wed 22/05/2024

The Good Wife, Series 4, More4 | reviews, news & interviews

The Good Wife, Series 4, More4

The Good Wife, Series 4, More4

Legal and political drama is still at the top of its game as fourth series begins

Nathan Lane as Clarke Hayden, with Julianna Margulies (Alicia, left) and Christine Baranski as Diane Lockhart

My only real complaint about the ever-excellent Good Wife is that they cram so much into every episode that it's notoriously difficult to keep track of all the plots, subplots, new names and cunningly tangled relationships. It's a bit like a televisual zip file, where you have to unpack it before you can extract all the contents.

Anyhow, after some diligent pausing and rewinding, I can confidently declare that this first episode of series four was a sizzler, picking up where series three left off with no pause for breath. Screenwriters Robert King and Michelle King had reprised one of their favourite devices, which is is to pick out themes that echo across different layers of the programme. Thus, we saw Peter Florrick (Chris Noth) studying the campaign advertisements from his rival for Governer, Mike Kresteva, which hammered away shamelessly at the theme of family values. This provoked angstful soul-searching from Peter and Alicia, the eponymous good wife (Julianna Margulies), who aren't sure how to play their condition of uneasy partial estrangement in the media.

Much knife-twisting fun was then extracted from an interview between Alicia and political reporter Peggy Byrne (played in hyper-real overdrive by Kristin Chenoweth), as Peggy sadistically probed all the sorest and tenderest spots. Meanwhile the family tentacles were already rippling out into the wider world, as Alicia discovered when the car containing herself and her two children was stopped on the Interstate by a traffic cop (Margulies with Makenzie Vega as daughter Grace, pictured above). A seemingly innocuous incident escalated into her son Zack (Graham Phillips) being charged with obstruction of justice.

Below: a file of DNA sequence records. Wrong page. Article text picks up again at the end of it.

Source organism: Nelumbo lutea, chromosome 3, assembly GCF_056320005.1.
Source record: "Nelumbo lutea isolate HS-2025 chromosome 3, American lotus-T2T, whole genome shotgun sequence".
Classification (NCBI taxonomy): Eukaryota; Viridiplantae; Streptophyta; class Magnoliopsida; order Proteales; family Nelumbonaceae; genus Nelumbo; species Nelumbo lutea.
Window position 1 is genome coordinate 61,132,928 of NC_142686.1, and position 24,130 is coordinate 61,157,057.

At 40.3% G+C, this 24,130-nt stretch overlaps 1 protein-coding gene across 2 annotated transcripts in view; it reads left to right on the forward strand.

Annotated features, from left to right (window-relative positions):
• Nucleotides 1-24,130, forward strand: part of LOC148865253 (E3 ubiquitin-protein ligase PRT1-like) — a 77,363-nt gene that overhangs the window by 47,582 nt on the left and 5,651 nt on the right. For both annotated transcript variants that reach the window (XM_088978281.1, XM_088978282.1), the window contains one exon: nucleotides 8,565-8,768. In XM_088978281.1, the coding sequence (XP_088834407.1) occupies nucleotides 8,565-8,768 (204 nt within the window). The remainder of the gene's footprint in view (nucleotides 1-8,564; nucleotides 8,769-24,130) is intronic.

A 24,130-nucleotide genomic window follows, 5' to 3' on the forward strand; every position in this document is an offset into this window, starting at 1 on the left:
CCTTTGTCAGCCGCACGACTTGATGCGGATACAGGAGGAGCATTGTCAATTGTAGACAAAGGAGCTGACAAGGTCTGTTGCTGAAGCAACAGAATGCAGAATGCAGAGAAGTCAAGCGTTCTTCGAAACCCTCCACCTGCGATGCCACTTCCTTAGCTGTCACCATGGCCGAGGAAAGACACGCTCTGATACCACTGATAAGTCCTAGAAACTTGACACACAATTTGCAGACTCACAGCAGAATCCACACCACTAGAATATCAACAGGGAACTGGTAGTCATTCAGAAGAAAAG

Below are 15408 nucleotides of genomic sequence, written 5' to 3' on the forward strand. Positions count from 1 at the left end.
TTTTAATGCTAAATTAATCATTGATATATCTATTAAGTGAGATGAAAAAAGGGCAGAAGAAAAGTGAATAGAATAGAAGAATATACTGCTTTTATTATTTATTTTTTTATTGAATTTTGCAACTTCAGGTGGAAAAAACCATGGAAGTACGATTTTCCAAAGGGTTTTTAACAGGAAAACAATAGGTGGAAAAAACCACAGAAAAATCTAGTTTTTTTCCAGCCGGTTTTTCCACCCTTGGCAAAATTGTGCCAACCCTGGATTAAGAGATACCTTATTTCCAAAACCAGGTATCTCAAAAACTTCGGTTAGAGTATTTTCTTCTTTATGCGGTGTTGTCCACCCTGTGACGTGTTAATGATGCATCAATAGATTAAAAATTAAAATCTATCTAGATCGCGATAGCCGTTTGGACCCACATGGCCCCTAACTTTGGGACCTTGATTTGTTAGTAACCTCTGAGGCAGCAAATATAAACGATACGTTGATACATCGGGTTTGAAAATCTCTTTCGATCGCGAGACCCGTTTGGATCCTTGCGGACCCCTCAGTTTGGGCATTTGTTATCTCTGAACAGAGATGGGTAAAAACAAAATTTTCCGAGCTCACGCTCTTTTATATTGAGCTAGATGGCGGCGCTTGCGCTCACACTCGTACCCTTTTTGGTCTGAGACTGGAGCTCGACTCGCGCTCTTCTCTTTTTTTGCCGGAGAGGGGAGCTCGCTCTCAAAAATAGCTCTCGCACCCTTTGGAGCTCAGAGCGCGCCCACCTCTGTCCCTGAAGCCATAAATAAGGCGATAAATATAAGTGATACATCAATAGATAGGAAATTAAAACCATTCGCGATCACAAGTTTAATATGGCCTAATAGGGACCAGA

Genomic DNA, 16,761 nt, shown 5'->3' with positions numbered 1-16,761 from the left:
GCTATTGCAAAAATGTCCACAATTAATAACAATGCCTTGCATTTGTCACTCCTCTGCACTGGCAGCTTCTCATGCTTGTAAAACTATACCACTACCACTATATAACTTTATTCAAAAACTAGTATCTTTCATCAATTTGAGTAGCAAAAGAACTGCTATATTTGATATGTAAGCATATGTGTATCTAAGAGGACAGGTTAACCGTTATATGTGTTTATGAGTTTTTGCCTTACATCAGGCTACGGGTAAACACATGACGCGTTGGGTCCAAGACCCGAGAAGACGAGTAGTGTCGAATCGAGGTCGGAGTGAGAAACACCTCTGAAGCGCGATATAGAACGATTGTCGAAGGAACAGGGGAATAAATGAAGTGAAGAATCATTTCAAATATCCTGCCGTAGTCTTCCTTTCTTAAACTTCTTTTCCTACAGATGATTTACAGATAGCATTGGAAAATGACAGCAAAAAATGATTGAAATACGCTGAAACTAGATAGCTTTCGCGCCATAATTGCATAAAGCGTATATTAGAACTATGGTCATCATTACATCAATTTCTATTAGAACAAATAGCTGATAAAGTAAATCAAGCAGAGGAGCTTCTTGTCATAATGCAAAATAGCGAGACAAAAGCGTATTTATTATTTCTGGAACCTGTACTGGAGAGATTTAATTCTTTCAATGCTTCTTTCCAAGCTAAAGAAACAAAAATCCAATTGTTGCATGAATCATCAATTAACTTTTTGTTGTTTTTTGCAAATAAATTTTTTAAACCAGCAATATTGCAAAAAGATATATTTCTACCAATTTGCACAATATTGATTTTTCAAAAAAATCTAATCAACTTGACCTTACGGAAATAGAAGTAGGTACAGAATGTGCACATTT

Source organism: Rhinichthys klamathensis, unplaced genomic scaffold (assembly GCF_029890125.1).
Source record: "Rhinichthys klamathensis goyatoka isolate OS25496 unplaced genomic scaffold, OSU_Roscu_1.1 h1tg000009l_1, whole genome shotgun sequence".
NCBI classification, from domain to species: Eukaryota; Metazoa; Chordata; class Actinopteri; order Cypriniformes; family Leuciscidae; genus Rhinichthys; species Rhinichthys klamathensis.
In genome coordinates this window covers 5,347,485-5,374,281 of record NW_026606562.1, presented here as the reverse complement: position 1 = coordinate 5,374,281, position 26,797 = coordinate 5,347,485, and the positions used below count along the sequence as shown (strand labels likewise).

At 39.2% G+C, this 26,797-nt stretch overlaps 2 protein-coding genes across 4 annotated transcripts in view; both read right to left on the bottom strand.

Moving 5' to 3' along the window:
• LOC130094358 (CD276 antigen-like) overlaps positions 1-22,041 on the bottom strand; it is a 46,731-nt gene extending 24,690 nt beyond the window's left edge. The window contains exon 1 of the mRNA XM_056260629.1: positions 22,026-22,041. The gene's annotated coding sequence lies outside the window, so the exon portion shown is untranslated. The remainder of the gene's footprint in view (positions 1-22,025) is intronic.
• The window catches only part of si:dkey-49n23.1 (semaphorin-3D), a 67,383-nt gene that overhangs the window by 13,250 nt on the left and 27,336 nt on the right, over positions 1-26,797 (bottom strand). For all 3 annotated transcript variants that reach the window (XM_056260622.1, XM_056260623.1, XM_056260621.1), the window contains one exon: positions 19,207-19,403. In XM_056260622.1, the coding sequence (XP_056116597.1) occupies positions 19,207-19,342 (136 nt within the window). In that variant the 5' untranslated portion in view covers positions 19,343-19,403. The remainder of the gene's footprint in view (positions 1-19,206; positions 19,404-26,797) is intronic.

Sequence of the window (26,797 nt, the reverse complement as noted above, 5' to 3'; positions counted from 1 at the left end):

Alicia smelled a rat, and as the episode progressed she steadily unravelled a conspiracy by the police and the State's Attorney for Madison County to put pressure on her husband to keep his hands off police pensions. Helped by some diligent internet digging by Zack - who is growing up to be a smug and self-righteous prat, though he's the apple of his adoring mom's eye - she went further, and unearthed a racket whereby the cops in Madison County had designated Interstate 55 a "forfeiture corridor". Rather than intercepting drug dealers bringing merchandise down from Canada, they were stopping them on the way home and confiscating their profits. You could develop a movie or an entire TV series around this theme, but here it was deftly aired and dispatched within 45 minutes.

And there was plenty more. We gleaned a few more details about the fascinatingly dark and twisted past of investigator Kalinda (Archie Panjabi, pictured left), and at last met her estranged husband Nick (a sleazy, tattooed Marc Warren), whom she seems to have relieved of a large sum of money and thus treats with gun-toting suspicion. However, they celebrated their reunion with a bout of ferocious unarmed combat in a lift, then went back to her place for an energetic session of bondage sex. This relationship clearly has the potential to end in a fatality or two.

On top of all that, Lockhart Gardner, Alicia's employers, are staring at a $60m debt and have had a "trustee" imposed by the judge to oversee their financial affairs. He's played by Nathan Lane with a strong whiff of deadpan black comedy, and has begun to employ unscrupulous divide-and-rule tactics among the firm's top brass. Twenty two episodes to go - oh joy.

They celebrated their reunion with a bout of ferocious unarmed combat in a lift, followed by an energetic session of bondage sex

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